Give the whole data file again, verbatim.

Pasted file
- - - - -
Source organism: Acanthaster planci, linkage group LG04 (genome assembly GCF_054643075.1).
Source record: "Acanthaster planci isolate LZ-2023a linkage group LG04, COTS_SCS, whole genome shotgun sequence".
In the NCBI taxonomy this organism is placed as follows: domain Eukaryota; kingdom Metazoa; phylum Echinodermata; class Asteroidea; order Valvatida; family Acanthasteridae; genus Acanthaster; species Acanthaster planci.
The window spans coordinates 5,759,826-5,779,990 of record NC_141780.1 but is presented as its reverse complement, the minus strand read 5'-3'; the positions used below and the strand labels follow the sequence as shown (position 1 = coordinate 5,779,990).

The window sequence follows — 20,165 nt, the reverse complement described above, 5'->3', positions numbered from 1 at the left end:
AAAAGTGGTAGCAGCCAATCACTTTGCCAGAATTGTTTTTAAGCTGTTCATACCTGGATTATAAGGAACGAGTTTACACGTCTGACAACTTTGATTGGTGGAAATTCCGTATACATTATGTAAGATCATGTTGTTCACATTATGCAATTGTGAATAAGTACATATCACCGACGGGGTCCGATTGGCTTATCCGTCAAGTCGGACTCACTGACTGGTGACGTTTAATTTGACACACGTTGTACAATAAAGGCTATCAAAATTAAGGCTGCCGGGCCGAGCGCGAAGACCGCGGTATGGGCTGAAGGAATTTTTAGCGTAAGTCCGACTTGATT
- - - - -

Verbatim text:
Source organism: Acanthaster planci, linkage group LG04 (genome assembly GCF_054643075.1).
Source record: "Acanthaster planci isolate LZ-2023a linkage group LG04, COTS_SCS, whole genome shotgun sequence".
In the NCBI taxonomy this organism is placed as follows: domain Eukaryota; kingdom Metazoa; phylum Echinodermata; class Asteroidea; order Valvatida; family Acanthasteridae; genus Acanthaster; species Acanthaster planci.
The window spans coordinates 5,759,826-5,779,990 of record NC_141780.1 but is presented as its reverse complement, the minus strand read 5'-3'; the positions used below and the strand labels follow the sequence as shown (position 1 = coordinate 5,779,990).

The window sequence follows — 20,165 nt, the reverse complement described above, 5'->3', positions numbered from 1 at the left end:
AAAAGTGGTAGCAGCCAATCACTTTGCCAGAATTGTTTTTAAGCTGTTCATACCTGGATTATAAGGAACGAGTTTACACGTCTGACAACTTTGATTGGTGGAAATTCCGTATACATTATGTAAGATCATGTTGTTCACATTATGCAATTGTGAATAAGTACATATCACCGACGGGGTCCGATTGGCTTATCCGTCAAGTCGGACTCACTGACTGGTGACGTTTAATTTGACACACGTTGTACAATAAAGGCTATCAAAATTAAGGCTGCCGGGCCGAGCGCGAAGACCGCGGTATGGGCTGAAGGAATTTTTAGCGTAAGTCCGACTTGATT